Burton, George (DNB00)

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BURTON, GEORGE (1717–1791), chronologer, was the second son of George Burton of Burton Lazars, Leicestershire, and the younger brother of Philip Burton, the father of Mrs. Horne, wife of George Horne, bishop of Norwich. He was born in 1717, and received his education at Catharine Hall, Cambridge, where he graduated B.A. in 1736 and M.A. in 1740, being at the latter date a member of King's College. In 1740 he was presented to the rectory of Eldon, or Elveden, and in 1751 to that of Heringswell, both in Suffolk. Burton received pupils, and generally had three or four boarding in his house for instruction. He died at Bath on 3 Nov. 1791, and was interred in the church of Walcot.

He published: 1. 'An Essay towards reconciling the Numbers of Daniel and St. John, determining the Birth of our Saviour, and fixing a precise time for the continuance of the present Desolation of the Jews; with some conjectures and calculations pointing out the year 1764 to have been one of the most remarkable epochas in history,' Norwich, 1766, 8vo. 2. 'A Supplement to the Essay upon the Numbers of Daniel and St. John, confirming those of 2436 and 3430, mentioned in the Essay; from two numerical prophecies of Moses and our Saviour,' London, 1769, 8vo. 3. 'The Analysis of Two Chronological Tables, submitted to the candour of the public: The one being a Table to associate Scripturally the different Chronologies of all Ages and Nations; the other to settle the Paschal Feast from the beginning to the end of time,' London, 1787, 4to. 4. 'History of the Hundred of Elvedon, Suffolk,' MS. in the library of Sir Thomas Phillipps.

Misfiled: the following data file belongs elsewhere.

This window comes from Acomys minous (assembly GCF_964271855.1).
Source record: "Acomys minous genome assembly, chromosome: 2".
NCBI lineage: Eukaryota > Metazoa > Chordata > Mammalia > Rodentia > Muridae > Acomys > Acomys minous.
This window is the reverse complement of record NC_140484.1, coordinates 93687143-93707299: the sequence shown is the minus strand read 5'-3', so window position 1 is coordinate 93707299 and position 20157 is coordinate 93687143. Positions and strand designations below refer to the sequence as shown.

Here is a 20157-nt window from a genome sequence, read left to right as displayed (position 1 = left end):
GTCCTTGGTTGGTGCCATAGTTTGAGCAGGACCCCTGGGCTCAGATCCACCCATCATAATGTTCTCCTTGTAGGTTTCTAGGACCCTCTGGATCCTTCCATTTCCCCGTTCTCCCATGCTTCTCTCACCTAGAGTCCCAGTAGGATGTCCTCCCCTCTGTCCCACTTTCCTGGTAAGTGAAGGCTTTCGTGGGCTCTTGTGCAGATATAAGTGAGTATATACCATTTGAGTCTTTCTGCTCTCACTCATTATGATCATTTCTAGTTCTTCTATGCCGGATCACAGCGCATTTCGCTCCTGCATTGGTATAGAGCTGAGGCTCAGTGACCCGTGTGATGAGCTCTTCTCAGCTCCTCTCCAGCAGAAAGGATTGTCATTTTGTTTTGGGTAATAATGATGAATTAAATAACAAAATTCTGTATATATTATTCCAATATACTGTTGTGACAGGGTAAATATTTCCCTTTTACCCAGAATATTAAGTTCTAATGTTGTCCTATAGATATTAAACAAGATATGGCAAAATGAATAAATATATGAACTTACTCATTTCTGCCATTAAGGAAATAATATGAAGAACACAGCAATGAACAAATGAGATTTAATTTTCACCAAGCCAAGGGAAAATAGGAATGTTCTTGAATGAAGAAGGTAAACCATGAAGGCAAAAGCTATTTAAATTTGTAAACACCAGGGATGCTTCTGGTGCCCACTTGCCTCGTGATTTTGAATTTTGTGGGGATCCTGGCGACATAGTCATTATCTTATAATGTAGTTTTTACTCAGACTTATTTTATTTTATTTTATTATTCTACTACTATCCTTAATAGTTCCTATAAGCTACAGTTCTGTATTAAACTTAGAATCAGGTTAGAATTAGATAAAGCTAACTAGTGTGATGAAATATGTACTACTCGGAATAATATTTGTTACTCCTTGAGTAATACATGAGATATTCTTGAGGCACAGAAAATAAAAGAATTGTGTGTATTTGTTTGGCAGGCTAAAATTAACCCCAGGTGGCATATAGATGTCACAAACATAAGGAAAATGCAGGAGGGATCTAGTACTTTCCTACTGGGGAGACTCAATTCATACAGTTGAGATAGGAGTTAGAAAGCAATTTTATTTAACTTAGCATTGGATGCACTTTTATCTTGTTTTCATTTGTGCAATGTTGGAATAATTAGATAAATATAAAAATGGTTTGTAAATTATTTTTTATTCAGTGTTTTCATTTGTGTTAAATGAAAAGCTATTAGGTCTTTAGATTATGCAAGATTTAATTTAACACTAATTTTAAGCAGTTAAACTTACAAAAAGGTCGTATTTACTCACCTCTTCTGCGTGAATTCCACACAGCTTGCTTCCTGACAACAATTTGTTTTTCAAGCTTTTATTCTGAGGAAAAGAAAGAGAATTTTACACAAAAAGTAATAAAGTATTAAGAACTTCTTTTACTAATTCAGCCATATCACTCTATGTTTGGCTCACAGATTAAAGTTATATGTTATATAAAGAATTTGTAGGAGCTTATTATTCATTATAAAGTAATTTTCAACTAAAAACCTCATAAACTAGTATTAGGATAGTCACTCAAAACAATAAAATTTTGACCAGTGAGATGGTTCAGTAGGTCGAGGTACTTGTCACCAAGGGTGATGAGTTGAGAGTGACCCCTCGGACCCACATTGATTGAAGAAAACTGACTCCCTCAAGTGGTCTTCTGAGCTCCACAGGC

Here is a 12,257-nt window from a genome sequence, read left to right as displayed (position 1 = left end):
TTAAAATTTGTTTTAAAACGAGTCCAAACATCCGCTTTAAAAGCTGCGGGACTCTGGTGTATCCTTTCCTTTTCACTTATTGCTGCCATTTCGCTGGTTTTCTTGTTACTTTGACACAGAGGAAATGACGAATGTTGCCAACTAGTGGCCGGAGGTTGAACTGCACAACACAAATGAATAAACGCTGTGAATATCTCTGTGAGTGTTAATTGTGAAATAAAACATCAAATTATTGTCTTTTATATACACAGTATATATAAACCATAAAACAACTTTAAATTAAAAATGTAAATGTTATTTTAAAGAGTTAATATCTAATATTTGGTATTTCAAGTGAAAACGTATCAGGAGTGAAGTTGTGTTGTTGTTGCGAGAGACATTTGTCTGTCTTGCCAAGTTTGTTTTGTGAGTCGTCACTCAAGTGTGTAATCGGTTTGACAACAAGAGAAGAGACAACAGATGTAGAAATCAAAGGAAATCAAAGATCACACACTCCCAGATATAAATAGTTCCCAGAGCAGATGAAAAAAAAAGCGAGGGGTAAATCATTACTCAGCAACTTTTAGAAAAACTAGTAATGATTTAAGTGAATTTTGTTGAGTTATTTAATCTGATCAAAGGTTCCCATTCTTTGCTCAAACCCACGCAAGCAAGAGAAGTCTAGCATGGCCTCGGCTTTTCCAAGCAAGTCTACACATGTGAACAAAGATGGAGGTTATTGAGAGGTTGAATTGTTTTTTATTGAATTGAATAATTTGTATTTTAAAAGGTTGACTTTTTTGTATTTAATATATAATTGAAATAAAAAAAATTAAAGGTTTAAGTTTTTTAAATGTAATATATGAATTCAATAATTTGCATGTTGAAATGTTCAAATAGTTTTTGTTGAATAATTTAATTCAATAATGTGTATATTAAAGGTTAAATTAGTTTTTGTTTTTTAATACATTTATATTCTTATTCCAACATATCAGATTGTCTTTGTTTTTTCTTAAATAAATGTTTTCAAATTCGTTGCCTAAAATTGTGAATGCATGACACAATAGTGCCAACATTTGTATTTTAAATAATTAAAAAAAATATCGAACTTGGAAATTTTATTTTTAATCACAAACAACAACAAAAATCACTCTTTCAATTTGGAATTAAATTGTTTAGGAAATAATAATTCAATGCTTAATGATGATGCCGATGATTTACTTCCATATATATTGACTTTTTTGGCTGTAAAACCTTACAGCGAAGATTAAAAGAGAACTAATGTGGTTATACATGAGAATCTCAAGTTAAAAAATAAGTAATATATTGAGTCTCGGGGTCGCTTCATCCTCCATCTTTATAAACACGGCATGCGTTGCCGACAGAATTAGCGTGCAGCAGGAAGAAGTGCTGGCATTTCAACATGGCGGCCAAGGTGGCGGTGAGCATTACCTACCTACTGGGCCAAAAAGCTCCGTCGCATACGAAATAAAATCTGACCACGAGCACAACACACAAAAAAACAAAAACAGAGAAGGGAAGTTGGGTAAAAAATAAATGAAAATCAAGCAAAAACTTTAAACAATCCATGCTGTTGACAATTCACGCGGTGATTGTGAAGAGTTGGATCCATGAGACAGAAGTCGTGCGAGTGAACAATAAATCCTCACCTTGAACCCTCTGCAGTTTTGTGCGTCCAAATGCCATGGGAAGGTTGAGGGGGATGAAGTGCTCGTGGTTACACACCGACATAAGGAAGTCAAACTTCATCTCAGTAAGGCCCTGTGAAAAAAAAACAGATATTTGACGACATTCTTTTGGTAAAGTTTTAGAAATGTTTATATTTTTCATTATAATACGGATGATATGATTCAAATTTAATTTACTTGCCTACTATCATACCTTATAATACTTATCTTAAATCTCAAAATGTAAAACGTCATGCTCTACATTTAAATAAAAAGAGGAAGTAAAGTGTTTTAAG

The Rev. George Ashby (1724-1808) [q. v.], the well-known antiquary and rector of Barrow, gives him the character of a person of great industry in his favourite study of chronology, but adds: 'I could never perceive what his principles or foundations were, though I have attended in hopes of learning them. Mr. Burton would often repeat, turning over the leaves of his MSS., "All this is quite certain and indisputable; figures cannot deceive; you know 50 and 50 make 100." But when I asked him, "Why do you assume 50 and 50?" I never could get any answer from him; nor does he seem to have settled a single æra, or cleared up one point of the many doubtful ones in this branch of the science; nor could he ever make himself intelligible to, or convince, a single person. He was, however, the friend of Dr. Stukeley, who made him a present of Bertram's "Richard of Cirencester,"' an ingenious forgery [see Bertram, Charles]. [Nichols's Leicestershire, ii. 228, 268, Append. 325; Nichols's Illustrations of Literature, vi. 880-7; Addit. MS. 5864 f. 36, 19166 f. 216; Stukeley's Carausius, 116; Cantabrigienses Graduati (1787), 66.]

T. C.